Nov 8, 2018

Sinkholing - Face the Threat, Beat the Threat

Jan Tomsa
Jan Tomsa
Sinkholing - Face the Threat, Beat the Threat

Part II - Implementation

In this second in a three part series on Sinkholing, we will dive into the details of implementation

In part one of our series on Sinkholing, we got into general ideas about how Sinkholing works, why it is needed, and how it fits into our infrastructure. Now, we dig deeper into the details. First, let’s do a short recap of Sinkholing’s general architecture.

Architecture recap

Every request that lands on our platform first hits a HAProxy on our frontend machines and is sent to Varnish, which handles routing to our backend microservices. All logs from this chain are shipped to Elasticsearch, and ElastAlert then watches the logs for predefined events, saving information about found offenders into Redis. The circle closes with HAProxy’s fetching the information from Redis to update its internal filters used for blocking of further events from unwanted sources.

High-level Sinkholing overview Source: Showmax

Find them all


Let’s start with the ElastAlert, as it ties the whole sinkholing process together - it’s the place where the blocking begins. As mentioned previously in this series, ElastAlert is a tool that periodically queries Elasticsearch with a specified set of queries, raising alerts when it finds a match. Rules for ElastAlert are configured via YAML configuration files, one per each rule.


Imagine that you would like to ban an IP based on a number of unsuccessful login attempts. What would such a rule look like? ElastAlert has a rich set of predefined rule types. For this example, a rule called Frequency can be used. It raises an alert when there is at least a certain number of events in a given time frame. Here is an example rule config for the scenario outlined above:

index: logstash-*
type: frequency
name: Blogpost Test Rule Banning Unsuccessful Logins
num_events: 20
  minutes: 1

  - term:
      normalized_url: "/login"
  - range:
        from: 400
        to: 499

  - client_ip
  - normalized_url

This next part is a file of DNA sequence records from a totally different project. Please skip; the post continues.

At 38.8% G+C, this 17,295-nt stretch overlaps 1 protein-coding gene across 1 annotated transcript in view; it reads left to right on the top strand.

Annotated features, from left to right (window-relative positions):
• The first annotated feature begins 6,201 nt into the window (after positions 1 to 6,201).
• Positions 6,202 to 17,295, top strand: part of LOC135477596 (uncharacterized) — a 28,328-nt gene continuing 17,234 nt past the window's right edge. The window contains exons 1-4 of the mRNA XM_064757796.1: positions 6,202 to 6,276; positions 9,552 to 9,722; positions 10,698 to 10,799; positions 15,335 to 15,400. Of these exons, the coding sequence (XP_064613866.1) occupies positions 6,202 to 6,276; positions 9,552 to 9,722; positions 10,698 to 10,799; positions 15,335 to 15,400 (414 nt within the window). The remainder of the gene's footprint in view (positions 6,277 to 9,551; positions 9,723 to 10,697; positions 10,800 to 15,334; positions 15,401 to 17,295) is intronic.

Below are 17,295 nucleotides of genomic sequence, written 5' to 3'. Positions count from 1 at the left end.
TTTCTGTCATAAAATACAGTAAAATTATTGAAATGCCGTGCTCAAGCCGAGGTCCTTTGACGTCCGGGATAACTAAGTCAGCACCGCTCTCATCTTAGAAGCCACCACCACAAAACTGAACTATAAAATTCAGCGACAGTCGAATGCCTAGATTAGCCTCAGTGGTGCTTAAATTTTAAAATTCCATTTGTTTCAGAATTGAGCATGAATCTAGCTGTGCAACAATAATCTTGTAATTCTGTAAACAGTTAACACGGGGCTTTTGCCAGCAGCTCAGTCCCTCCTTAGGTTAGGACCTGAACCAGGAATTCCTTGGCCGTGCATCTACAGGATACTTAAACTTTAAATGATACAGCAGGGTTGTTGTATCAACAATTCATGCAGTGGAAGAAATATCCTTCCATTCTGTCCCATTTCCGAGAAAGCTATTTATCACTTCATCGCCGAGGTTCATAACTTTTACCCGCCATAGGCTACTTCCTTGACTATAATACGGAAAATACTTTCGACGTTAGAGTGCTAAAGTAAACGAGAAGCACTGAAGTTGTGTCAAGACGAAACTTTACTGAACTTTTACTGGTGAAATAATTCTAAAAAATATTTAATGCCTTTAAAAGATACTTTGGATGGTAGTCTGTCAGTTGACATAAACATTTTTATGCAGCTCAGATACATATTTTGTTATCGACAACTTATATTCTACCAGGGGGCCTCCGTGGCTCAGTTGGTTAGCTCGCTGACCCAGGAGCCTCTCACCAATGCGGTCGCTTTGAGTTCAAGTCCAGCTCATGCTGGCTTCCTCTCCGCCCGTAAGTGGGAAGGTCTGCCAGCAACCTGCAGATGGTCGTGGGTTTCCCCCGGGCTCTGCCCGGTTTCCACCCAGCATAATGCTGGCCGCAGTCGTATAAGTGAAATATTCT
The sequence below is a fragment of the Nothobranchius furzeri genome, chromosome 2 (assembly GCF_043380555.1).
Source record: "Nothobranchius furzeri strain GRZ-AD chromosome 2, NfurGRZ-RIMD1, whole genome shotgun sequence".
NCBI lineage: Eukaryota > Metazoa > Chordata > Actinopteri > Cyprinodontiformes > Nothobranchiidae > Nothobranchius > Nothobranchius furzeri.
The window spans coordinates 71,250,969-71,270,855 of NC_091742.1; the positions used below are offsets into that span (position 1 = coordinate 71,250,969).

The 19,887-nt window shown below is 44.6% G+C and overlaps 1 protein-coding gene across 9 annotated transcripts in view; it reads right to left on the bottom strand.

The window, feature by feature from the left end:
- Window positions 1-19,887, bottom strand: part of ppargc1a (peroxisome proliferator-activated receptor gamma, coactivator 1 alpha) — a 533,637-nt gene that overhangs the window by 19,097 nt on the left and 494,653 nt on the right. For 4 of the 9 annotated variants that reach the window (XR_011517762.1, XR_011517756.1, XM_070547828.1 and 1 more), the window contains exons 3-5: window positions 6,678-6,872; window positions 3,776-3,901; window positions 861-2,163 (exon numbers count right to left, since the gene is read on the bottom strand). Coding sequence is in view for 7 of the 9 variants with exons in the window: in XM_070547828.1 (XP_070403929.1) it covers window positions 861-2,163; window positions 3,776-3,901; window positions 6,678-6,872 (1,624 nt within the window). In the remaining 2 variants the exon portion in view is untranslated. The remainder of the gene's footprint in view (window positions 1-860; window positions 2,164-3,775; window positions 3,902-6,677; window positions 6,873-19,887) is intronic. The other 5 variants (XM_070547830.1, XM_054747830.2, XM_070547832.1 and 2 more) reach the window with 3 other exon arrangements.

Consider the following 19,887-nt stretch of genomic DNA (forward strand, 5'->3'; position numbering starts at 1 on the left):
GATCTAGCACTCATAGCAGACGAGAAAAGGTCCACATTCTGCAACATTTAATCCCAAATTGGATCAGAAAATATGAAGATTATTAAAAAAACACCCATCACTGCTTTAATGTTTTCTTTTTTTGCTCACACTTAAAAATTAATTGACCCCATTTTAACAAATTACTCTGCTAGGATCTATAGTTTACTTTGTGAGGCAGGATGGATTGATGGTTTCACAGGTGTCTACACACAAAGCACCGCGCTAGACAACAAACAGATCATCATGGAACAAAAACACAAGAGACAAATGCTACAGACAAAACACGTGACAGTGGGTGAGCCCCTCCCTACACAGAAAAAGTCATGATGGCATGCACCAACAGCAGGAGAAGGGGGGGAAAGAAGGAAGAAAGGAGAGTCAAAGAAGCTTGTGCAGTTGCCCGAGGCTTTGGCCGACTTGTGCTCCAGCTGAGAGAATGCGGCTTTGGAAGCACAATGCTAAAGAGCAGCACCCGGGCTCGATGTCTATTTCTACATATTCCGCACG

# Alerts from this custom alerter are stored into Redis
alert: "elastalert_alerts.showmax_alerts.sinkholing_alerts.BananaAlerter"

# Options required by Alerter
redis_ban_time: 900            # 15 minutes
redis_passwd: <some pass>      # leave empty for no password
redis_port: 6380
redis_host: <redis host>
redis_timeout: 1               # [s] - socket timeout

Password guessing detection

This rule will trigger an alert when there are more than 20 requests within a minute that failed with a 4xx HTTP error code and were made from the same IP to the same API endpoint (an url normalized to /login in this case). Using normalized urls is important here. It prevents hackers from bypassing such rule by adding some random query parameters. The alert option lets us choose any alerting mechanism that suits our needs. There are already many predefined alert types, including email, various chat services, HTTP POST, etc; but we decided to write our own.

Custom Alerter

The process of writing a custom alerter is quite simple. ElastAlert is written in Python, so you just need to subclass the Alerter class and implement alert and get_info methods. The former receives a list of documents from ElasticSearch that satisfy the rule (the matches parameter). It is then possible to extract all the info you need from the document. For the needs of sinkholing, we extract and ship the source IP, User Agent, and timestamp to Redis as a JSON. We also set a Redis key expiration (configurable via the redis_ban_time parameter in the rule definition) so we are automatically unblocking the offenders after a certain time period has passed. A redacted version of the alert function might look like this:

def alert(self, matches):

    This function is called when matches are found.
    Matches are converted to JSON and sent to Redis

    red = self.connect_redis()
    pipe = red.pipeline()

    for match in matches:
        # extract info from ES document
        ip = get_ip(match)
        url = get_url(match)

        if not ip:
            logger.info('No IP available, skipping match.')

        red_key = 'sm:banana:{}'.format(ip)

        data = {
            'client_ip4': ip,
            'reason': self.rule.get('name', 'Unknown elastalert rule'),
            'request_id': match.get('request_id', ''),
            'timestamp': match.get('@timestamp', ''),
            'ua': get_ua(match),
            'url': url,
            'ver': 1,

        red_val = json.dumps(data)

        pipe.set(red_key, red_val, self.rule['redis_ban_time'])

Custom alerter for ban info extraction

Ban them all